Are drivers athletes?

It’s an age-old debate, hotly contested by analysts, participants, fans and detractors alike – are the men and women behind the wheels of NASCAR’s finely-tuned machines athletes or simply skilled at quickly navigating a left turn?

In 2012, ESPN Sport Science tackled the issue using sensors to monitor the physical impact on drivers during these four-hour marathon events. Reports found temperatures inside the car were upwards of 100 degrees throughout the race with drivers losing a substantial amount of water weight and endure G-forces up to three times greater than a stationary human.

Physical demands seemingly magnified at a pressure-cooker like Bristol Motor Speedway, where prior to the adoption of modern cooling systems, it was common for drivers seeking a breather from the cockpit’s blistering heat to turn their rides over to a replacement driver partway through the race.

This week, four-time Bristol winner Carl Edwards offered his opinion during a media stop at Bristol Motor Speedway to promote the March 16 Food City 500.

“There’s no ‘one hardest thing’ about Bristol,” said the four-time Bristol winner. “It’s a very physical race track, but it’s a really interesting mix. You can be the most physical, the toughest guy in the world, but you can’t relax at Bristol. There’s no human that can hang on and squeeze and tough it out for 500 laps there.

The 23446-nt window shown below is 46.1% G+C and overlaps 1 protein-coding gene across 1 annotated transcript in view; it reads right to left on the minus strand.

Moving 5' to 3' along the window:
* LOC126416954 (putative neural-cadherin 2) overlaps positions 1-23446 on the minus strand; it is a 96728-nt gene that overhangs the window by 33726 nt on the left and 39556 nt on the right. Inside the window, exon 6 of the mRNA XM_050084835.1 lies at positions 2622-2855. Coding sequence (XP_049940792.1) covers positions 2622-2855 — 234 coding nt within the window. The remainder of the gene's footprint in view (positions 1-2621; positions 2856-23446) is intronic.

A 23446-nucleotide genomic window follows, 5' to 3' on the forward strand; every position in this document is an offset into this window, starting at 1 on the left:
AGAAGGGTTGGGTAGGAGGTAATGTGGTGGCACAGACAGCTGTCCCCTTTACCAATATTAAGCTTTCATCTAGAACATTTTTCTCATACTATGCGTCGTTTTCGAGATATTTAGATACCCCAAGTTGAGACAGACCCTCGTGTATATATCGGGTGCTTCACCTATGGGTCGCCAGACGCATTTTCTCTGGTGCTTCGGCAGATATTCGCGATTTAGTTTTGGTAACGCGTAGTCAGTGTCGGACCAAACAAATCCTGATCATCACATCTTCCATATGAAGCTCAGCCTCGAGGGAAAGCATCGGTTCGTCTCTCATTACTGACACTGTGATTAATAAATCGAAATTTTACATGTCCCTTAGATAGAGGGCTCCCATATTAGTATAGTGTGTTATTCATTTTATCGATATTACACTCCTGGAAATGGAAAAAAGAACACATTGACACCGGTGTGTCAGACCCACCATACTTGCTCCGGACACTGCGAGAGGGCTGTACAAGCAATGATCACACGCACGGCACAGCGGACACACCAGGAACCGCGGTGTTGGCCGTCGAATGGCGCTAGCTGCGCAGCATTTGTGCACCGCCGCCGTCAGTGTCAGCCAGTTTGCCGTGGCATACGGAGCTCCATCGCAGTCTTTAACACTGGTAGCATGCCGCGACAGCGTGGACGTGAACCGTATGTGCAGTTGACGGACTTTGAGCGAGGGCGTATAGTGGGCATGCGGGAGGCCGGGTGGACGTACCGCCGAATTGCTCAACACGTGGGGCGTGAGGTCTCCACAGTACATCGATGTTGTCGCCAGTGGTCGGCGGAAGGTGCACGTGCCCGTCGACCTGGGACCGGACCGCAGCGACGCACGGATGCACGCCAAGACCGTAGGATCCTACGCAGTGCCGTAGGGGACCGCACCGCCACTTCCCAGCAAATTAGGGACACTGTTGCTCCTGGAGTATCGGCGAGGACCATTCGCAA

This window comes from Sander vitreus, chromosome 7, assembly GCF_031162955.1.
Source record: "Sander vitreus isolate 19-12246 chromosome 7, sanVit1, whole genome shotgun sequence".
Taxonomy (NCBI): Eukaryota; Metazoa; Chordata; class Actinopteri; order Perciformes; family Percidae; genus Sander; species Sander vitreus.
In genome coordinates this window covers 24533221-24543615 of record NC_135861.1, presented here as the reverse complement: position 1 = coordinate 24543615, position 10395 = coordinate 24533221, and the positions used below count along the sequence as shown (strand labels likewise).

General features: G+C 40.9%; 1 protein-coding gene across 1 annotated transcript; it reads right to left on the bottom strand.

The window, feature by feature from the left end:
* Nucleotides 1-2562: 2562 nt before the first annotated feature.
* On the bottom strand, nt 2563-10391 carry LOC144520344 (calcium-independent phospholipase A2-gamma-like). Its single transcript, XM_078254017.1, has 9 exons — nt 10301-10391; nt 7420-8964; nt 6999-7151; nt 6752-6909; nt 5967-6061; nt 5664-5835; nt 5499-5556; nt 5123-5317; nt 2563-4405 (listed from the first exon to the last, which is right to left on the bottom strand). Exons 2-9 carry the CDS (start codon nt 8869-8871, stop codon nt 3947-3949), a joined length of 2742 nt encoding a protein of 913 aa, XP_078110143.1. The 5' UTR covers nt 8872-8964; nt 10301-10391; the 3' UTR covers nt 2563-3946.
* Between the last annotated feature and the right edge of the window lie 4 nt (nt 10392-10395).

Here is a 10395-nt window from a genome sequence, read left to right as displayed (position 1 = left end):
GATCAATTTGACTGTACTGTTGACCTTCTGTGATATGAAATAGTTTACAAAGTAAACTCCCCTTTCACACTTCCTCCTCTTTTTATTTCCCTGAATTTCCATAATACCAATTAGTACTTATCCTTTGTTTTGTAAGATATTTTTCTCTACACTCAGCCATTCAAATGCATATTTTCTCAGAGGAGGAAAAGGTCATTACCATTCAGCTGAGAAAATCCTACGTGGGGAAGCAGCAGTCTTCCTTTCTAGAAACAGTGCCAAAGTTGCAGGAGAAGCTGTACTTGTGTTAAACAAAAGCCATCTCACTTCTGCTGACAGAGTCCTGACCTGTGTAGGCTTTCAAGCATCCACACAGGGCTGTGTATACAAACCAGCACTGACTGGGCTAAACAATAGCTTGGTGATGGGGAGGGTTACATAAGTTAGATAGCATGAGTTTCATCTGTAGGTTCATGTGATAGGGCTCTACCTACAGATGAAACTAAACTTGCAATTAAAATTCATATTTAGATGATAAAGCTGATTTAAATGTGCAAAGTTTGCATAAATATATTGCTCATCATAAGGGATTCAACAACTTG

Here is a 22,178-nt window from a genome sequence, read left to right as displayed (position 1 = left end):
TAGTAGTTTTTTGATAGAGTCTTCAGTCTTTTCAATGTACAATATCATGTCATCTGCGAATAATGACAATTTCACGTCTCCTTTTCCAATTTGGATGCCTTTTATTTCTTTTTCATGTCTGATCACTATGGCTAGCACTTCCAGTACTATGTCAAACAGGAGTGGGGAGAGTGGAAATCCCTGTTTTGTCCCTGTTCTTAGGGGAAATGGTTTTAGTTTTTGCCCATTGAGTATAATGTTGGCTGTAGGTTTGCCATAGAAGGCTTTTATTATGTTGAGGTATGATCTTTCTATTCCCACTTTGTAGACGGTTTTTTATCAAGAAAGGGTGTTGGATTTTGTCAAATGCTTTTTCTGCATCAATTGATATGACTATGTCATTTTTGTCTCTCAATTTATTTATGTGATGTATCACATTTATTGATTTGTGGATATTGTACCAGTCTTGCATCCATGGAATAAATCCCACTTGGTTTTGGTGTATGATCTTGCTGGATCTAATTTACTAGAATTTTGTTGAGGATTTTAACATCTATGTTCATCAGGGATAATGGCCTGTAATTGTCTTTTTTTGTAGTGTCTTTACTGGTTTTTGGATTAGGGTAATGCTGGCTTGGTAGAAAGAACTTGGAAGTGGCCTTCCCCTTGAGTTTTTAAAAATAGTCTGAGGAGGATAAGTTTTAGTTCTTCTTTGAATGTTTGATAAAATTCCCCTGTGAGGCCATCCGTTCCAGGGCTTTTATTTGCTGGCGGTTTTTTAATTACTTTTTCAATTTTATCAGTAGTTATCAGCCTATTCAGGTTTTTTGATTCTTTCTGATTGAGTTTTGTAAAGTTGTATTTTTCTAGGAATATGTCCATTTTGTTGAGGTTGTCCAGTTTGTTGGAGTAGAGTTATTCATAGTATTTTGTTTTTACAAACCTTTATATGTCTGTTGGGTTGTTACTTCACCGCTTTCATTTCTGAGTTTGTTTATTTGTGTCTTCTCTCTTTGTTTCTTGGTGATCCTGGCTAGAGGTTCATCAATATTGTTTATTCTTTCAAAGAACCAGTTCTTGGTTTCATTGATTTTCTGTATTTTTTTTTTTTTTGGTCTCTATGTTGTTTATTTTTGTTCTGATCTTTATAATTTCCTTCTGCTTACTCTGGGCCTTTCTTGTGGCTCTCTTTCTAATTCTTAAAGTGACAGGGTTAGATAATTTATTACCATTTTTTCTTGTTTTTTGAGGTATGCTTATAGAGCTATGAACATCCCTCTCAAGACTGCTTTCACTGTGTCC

“Bristol’s a place that there’s always that elevated tension, and you have to learn to make it through that and pace yourself so you can be really intense at the end.”

And a driver’s first time navigating the high banks can be even more demanding.

“My first time at Bristol was in the truck series,” said the driver of the No. 99 Ford Fusion. “I pulled out for practice, and I don’t think I breathed the whole time. I was gripping the steering wheel so hard, my hands got all worn out. Thankfully my crew chief, Doug Richert, called me in because I don’t think I would’ve made it another 10 – 12 laps. It’s a very intense place.”

In order to endure these grueling conditions and sustain a competitive edge 36 Sundays each year, many of the sport’s stars commit themselves to rigorous off-track fitness regimens making them not only world-class drivers but world-class athletes as well. Edwards’ athletics capabilities were also on display this week at Velocity Sports Performance Bristol as nationally-certified conditioning coaches and East Tennessee State University’s Division 1 coaching staff led him through a football-inspired workout.

As Edwards, along with BMS Senior Account Manager and former University of Louisville offensive lineman Graig Hoffman, worked through intense conditioning drills and skirted their passing routes around former Chicago Bears cornerback Teddy Gaines, coaches and trainers alike praised Edwards conditioning and athleticism.

“I could see his athleticism immediately,” said ETSU head football coach Carl Torbush. “Physically, he has the build of a defensive back and even a linebacker.”

“He performed really well,” said Velocity Sports trainer Jason Moreno. “Protecting our athletes is always a priority, so I’m hesitant to put someone I’ve recently met through some of the more strenuous conditioning exercises, but Carl is in great shape and had no trouble executing the moves.”